Age advances and the eyesight can be affected to varying degrees. When the retina undergoes this process of aging we speak of senile macular degeneration, one that is related to age. What are the possible warning signs and what is the role of prevention? We asked doctor Mary Romano, ophthalmologist at Humanitas.
What is senile macular degeneration?
Maculopathies are the ocular pathologies affecting the macula, the central part of the retina, the membrane that covers the inner surface of the eye. The most common among maculopathies is senile macular degeneration, which leads to a progressive reduction of the central vision until possible vision loss. In other words, the eye can no longer focus on the center of the field of vision while being to perceive the details positioned at the edges of the field of vision, on the periphery.
Both eyes or only one eye may be affected. Reading, for example, may prove very tiring, as well as driving or watching TV. Therefore, the pathology has a significant impact on the patient’s quality of life.
The most common form of this pathology is the so-called “dry” form. The macula becomes thinner and piles of proteins are formed, called drusen: “Senile macular degeneration is a disease with no symptoms in the initial form. When it begins, around 55-60 years of age, the drusen appear, which are the warning signs of the disease; the ophthalmologist recognizes and diagnoses the disease thanks to the examination of the bottom of the eye “, adds Dr. Romano.
In addition, there is also the “wet” form, less common but more severe with a more rapid onset, characterized by the formation of new, anomalous blood vessels under the retina: “The symptoms – continues the specialist – appear rather abruptly when the disease evolves towards the neovascular form. The growth of neovasi in the central part of the retina generates a sudden and sharp visual drop accompanied by distortion of the images, difficulty reading and performing work that requires close eye contact. Since these neovases raise the retina, they determine all this symptomatology.
These vessels may also lose liquids, including blood. The pharmacological treatment will be able to reduce the number of these neoformations. A therapeutic intervention that can be useful in case of “dry” macular degeneration is the intake of vitamin or mineral supplements (from vitamin C to lutein to zinc).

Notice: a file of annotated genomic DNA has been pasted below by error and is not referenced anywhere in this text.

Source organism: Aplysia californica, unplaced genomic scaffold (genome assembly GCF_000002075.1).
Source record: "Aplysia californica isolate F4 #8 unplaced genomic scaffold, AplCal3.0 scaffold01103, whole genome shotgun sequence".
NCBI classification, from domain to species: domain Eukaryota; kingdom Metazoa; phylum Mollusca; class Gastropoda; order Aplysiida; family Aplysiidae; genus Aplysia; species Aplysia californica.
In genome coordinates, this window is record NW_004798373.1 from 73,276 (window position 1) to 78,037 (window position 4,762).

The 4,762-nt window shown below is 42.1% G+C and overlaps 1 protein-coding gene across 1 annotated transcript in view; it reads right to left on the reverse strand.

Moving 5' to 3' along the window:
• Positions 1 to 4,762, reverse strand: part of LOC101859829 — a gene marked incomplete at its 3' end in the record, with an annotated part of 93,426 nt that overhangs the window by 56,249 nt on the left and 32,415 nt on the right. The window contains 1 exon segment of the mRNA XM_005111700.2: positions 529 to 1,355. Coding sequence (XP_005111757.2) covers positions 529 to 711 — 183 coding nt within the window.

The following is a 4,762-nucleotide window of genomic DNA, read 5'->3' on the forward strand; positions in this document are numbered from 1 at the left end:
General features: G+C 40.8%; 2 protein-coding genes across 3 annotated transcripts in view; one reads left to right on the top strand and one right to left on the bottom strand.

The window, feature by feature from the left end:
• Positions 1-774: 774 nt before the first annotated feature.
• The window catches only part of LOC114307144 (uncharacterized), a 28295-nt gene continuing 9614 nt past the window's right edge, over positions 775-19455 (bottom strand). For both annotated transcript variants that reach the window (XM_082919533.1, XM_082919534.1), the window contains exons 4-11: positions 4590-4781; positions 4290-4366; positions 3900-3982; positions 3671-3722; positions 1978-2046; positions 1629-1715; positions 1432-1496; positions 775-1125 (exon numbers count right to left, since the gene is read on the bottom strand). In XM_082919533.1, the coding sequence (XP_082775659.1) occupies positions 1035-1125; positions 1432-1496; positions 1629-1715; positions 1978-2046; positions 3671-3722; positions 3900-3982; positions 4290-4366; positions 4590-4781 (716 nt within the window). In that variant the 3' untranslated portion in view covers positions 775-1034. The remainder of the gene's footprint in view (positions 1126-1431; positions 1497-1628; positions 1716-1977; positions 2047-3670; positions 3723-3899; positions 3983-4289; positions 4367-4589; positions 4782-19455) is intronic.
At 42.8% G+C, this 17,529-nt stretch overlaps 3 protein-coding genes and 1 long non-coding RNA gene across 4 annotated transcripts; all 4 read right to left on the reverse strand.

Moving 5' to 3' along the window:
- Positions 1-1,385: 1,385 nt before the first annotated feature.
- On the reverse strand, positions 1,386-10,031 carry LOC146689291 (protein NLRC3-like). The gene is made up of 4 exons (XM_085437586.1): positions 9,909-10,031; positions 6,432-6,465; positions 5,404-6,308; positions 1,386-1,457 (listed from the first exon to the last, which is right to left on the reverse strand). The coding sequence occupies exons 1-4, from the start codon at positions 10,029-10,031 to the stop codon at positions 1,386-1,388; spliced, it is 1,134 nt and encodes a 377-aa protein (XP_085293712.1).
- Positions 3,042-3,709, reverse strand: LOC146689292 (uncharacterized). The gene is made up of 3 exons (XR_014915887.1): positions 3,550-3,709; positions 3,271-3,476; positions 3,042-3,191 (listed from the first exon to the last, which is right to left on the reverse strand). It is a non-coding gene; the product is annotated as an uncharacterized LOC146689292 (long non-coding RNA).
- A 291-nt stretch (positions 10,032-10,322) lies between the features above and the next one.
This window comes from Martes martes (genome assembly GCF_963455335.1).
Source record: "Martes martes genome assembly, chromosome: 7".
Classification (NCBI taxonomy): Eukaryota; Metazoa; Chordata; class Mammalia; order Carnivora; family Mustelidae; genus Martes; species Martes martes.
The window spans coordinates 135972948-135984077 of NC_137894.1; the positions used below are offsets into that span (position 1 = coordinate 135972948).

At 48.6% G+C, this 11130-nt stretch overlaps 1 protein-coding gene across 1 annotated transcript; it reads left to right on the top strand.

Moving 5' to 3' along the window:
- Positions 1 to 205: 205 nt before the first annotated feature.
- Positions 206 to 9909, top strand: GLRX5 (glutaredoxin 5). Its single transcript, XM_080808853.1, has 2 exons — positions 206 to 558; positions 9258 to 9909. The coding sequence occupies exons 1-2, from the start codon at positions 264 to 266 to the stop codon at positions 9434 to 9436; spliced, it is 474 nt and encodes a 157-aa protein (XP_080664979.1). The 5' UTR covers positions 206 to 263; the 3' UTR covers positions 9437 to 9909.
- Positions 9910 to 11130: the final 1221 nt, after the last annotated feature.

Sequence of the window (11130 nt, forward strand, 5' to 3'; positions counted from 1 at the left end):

Prevention and treatment
Age-related macular degeneration is one of the eye diseases that has a certain correlation with lifestyle. The chances of meeting this disease, after the age of 55, increase if you are overweight or obese as well as having a family history with this disease: “Certainly physical activity, a diet rich in fruit and vegetables and not smoking help to prevent and slow down the evolution of the disease. It is a good rule, after the age of 50, to carry out periodic check-ups, especially if there is someone in the family who has been affected by senile macular degeneration,” the expert points out.
In the early stages of treatment, it is preferred to give the patient supplements based on lutein, zeaxanthin, omega 3 useful to maintain a good trophism of the retina. In the wet form, on the other hand, the therapy of choice consists in the use of anti-angiogenic drugs (anti-VEGF) injected directly into the vitreous body”.
Photodynamic therapy (Photodynamic therapy – PDT) can sometimes be used in combination with these to enhance the anti-VEGF effect. The treatment involves intravenous injection of verteporfin to the patient, a photosensitive substance that binds to abnormal capillaries responsible for the disease. Subsequently, thanks to a laser of specific wavelength, abnormal vessels are highlighted: the laser activates the drug causing closure or reduction of abnormal vessels. After a few days after this treatment, intravitreal injection is carried out. In some cases, PDT can also be used alone,” recalls Dr. Romano.
Another treatment instrument is the “2RT laser that acts through a photostimulation that stimulates retinal regeneration. It is especially useful in the initial and intermediate stages of the disease, i.e. when medium and large drusen are evident and the patient is at high risk of progression. It is a brand new generation laser that tends to stabilize the clinical picture”.
“All these procedures described above can stop or slow the loss of vision, but unfortunately they do not represent a definitive therapy and many patients continue to suffer significant loss of vision over time,” concludes the specialist.